The history of the music of Italian Jews is a rich and complex one. Every Jewish community in Italy, be it large or small, maintained its own musical tradition up to theearly 1900s. Italian Jews boast their own peculiar ritual (“minhag”), dating back from the communities present in Rome well before the Diaspora even began, before the destruction of the second Temple: but there are also many communities who follow the rito tedesco –Ashkenazim – or the rito spagnolo –the Sephardim, who arrived from Spain, Portugal, southern Italy, North Africa, the Balkans after the expulsion of the Jews in 1492. In many towns, scuola (shul) italiana, scuola tedesca and scuola spagnola have stood side by side for centuries, especially in those larger towns were Jews were forced to relocate to from the surrounding areas and live in enclosed spaces, “ghettoes”, closed at night but open during the day, from the sixteenth century onwards.
The nineteenth centurymarked a turning point in the history of the Italian Jews. The opening up of the ghettoes, participation in the Risorgimento – the whole phenomenon usually referred to as the ‘emancipation’ – brought a new feeling of belonging, of pride in the newly acquired status as Italian citiziens. This led to the building of enormous synagogues, unification of minhagim and – why not? – to the‘modernization’ of the musical tradition: new melodies for the liturgy were commissioned from famous or near-famous composers, usually for hazan, choir and organ, often borrowing from the opera repertoire that was very fashionable – and very ‘Italian’.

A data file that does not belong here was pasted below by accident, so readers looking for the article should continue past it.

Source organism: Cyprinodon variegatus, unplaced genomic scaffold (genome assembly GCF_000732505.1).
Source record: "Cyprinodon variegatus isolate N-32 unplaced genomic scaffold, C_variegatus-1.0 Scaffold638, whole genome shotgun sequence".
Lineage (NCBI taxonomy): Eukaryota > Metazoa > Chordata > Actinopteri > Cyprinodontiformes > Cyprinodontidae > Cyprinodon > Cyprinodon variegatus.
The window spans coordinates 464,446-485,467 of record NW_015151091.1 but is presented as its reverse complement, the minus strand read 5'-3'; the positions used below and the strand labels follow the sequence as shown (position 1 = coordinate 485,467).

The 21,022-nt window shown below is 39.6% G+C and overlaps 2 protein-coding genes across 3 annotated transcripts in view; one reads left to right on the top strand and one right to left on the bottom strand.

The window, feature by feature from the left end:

What is left, then, to explore in search of older memories? Not many explicit traces, to be sure; nor melodies easily identifiable as centuries old. However, the history of the music of the Jews in Italy is above all a history of interaction: decade after decade, century after century with the contemporary trends of Italian music – the belcanto style used in the nineteenth century is just one of many examples. The same nineteenth century composers who were called upon to modernize and aggrandize had no desire to completely forget the entire history of this composite music: there are so many instances of this, with ‘modern’ tunes carrying strong echoes of melodies from the eighteenth century, the seventeenth century, and, sometimes, earlier still. If we listen to the melodies that fill the synagogues of Italy every Shabbat and Jewish Holiday – although, in some cases, filled would perhaps be a more accurate term, referring to the situation before the Nazi- Fascist attempt to erase Italian and European Jewry made it very difficult for the communities themselves, especially in the smaller towns, to survive; if we listen to this repertoire that is miraculously still vibrant, and regularly sung, unlike so many other old traditions which have become limited to material for study by academics and researchers; if we listen closely, it is like listening to a condensed history of Italian Jews and of Italians in general.